Here is the shorter version at ARP, https://www.arprv.com/rv-fix-fridge-circulation-fan.php

Does that help explain a change in thinking?



You have given some great info about internal air flow/fans/etc INSIDE the fridge...thanks. I hadn't given it much thought. It sounds like from what you have mentioned that the inside the fridge fan should be ON only when the BOILER is on (irrespective of when the roof vent fan is on). If you have a fan INSIDE the refrigerator.

To date, I have not been thinking about putting a fan INSIDE the refrigerator. My internal temps seem fine. I have never done a test to see the temp difference between the bottom shelf vs the top shelf (empty, and/or stuffed with items). Would be interesting to see if there is a temp difference. Anyone know??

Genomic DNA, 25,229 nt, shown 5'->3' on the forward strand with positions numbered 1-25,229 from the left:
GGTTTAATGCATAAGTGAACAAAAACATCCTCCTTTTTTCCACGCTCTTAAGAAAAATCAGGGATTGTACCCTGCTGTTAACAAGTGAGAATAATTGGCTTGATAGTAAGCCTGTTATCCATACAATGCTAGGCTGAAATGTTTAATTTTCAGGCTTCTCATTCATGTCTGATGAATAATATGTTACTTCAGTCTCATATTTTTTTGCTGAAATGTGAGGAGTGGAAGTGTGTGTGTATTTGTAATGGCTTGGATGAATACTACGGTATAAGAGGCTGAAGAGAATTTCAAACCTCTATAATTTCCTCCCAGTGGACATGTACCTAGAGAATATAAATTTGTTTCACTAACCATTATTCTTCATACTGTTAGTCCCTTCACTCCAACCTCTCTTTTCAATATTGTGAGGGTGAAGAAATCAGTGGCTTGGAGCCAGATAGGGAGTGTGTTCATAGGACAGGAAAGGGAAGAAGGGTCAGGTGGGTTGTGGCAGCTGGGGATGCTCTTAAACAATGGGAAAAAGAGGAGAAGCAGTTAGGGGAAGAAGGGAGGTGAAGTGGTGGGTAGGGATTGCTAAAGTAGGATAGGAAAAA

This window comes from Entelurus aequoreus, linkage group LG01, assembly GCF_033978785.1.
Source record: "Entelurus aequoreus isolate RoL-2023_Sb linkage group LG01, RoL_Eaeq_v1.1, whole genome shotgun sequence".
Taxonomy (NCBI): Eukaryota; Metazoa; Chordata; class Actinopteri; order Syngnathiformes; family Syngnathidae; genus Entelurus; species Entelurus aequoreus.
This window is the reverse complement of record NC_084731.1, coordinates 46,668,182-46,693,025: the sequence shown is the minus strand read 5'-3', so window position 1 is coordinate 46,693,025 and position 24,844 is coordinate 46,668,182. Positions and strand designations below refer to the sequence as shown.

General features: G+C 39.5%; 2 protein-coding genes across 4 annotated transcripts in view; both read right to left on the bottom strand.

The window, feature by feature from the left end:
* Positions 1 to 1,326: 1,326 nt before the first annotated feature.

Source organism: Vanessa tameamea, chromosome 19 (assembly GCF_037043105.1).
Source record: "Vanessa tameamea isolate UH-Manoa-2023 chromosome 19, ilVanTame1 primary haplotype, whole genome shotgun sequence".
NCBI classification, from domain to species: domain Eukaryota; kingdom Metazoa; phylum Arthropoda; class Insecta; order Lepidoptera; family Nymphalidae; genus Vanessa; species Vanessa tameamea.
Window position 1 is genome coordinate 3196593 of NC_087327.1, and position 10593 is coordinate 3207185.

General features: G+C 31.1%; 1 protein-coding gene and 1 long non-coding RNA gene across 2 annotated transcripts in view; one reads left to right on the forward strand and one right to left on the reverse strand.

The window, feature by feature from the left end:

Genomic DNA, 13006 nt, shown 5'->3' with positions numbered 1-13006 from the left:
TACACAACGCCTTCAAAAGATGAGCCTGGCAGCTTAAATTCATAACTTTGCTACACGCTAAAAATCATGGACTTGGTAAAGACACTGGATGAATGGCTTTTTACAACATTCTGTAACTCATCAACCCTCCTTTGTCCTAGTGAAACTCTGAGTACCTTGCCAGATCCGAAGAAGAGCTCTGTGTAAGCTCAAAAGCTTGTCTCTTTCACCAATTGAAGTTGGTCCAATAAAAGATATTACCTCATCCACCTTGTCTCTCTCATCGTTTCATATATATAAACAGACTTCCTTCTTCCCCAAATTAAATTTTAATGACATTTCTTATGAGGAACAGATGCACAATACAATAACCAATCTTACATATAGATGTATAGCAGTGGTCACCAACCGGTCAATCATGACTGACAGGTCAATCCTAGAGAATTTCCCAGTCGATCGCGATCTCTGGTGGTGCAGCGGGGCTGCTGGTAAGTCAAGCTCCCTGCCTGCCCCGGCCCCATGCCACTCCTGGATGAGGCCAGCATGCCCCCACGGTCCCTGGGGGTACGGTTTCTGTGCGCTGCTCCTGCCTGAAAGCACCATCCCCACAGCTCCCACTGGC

Quote:


Think about this thought, while you did camp down to approx 30F and your fridge appeared inside to be working OK, you really never know if it went into and out of, periods of the boiler is too hot or not. Some small damage may have happened and one would never know. Being below freezing temps, even at 28F etc, and the wind blowing against the side of the fridge vents, changes the amount of excess heat off the boiler. This may well have been going on with my fridge also.

Here in Ohio, we camp all year round. Granted not a lot of winter below freezing at night camping, but spring through fall is very common. Cold snaps overnight in the spring and late fall below freezing exist regularly. How many times did the boiler cycle over night? Who knows, but now we realize what can happen when boiler temps go out range and damage starts to creep in.